I’m finally taking the time to finish this review, because Jenx told me it’s a good practice to review adventure’s you’ve run. And I agree.
The Shattered Circle is a Dungeon.
It is a pretty solid dungeon.
It is also often overlooked, despite having been written by a pretttty famous designer, Bruce R. Cordell. It came out towards the end-times of TSR D&D (for AD&D 2e), and, among that batch of adventures, it is overshadowed by his works for later editions, or the Sahuagin or the Illithid Trilogies.
When compared to those adventure cycles, The Shattered Circle is different in scope and aim. It’s supposed to be a true adventure MODULE, one that you can easily slot into your own world. So, while I was also drawn to the over-the-top beauty of, say, Cordell’s The Gates of Firestorm Peak, I picked this one when I needed a medium-sized dungeon complex to slot into the 5e campaign I ran back when (there is a Classic Modules Today supplement available). It’s almost setting-neutral. And the dungeon’s connections to the overworld are easy to tailor to your own liking. And you probably should, because the hooks offered in the book are, hmm, underwhelming/uninspiring. However, as this was an on-going campaign, with established conflicts and NPCs, I just modified a couple of things as needed.
--- From here on be spoilers ---
What did I change? Surprisingly little. I put the campaign-driving portal to the Feywild the party was seeking down in the deepest room of the dungeon. I got rid of two or three empty rooms, and the riddle-based tests in one of the areas – I don’t generally like riddles.
What did this leave me with? A lot of fun stuff.
This is a 75-room dungeon, spread out over three levels. The Upper and Lower levels are part of an ancient dungeon complex/arcane laboratory. To keep things varied, they are separated by a middle area, which is a large cave, with one of the best set pieces of this module. There is one main entrance into the complex, but after that there are many passages to follow, with alternative ways of access to deeper levels.
The main sentient creatures are the arachno-humanoid Chitines, split into two opposing factions. You get a lot of variety from the other monsters and wanderers: from the more common undead to freakin dinosaurs and gibbering mouthers. So there is definitely a cool weird tinge to this place. The presence of all of them is explained, and there is ample space in the dungeon between their main lairs, so there is no “monster hotel” effect.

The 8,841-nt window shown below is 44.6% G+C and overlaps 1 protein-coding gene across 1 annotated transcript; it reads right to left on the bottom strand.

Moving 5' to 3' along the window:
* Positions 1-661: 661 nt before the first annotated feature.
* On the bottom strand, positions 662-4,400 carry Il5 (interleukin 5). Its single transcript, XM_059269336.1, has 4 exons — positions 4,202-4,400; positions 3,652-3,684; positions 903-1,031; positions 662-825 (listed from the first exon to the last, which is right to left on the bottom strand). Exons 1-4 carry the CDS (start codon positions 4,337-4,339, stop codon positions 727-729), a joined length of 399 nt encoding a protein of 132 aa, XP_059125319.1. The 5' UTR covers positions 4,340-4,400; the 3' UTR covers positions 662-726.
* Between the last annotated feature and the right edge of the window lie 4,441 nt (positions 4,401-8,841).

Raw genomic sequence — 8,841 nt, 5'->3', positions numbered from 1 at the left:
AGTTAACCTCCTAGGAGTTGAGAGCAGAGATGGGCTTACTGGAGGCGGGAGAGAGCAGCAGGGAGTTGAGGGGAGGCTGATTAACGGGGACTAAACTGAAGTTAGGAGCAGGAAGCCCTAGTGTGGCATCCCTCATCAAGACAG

Speaking of ample space: I love it when the cramped corridors of the upper zone give way to the caverns below. And in the central cave, there is the magnificent set piece of the Chitine city, a gigantic spherical mass of webbing suspended mid-air. Comes with a great illustration to boot!!
The dungeon also presents a variety of challenges: from combat through diplomacy to navigational challenges. There is even a flooded sub-zone. One of the challenges is a three-component “key search”, which might feel a bit computer-gamey, but my players actually enjoyed it (and it forced them to face their greatest fear, the aforementioned flooded area, for some cool underwater action).
I ran this from a PDF, and printed out the maps for ease of reference. The publication is overwritten by today’s OSR standards, but many important details are highlighted, and the room keys are structured in a uniform, predictable way, so there shouldn’t be much trouble running it after a read-through of the whole thing. Yes, there is boxed text, generally kept to a sensible length (3-4 sentences), and evocatively written, so I used some of the phrases and sentences as-is. They give a good description of the initial impression the party gets from the room.
Overall, I definitely recommend this adventure. It is a good fit for modern or old-school games, quite versatile, and evocative. The tone veers towards dark fantasy, with some Lovecraftian touches you can emphasize if needed.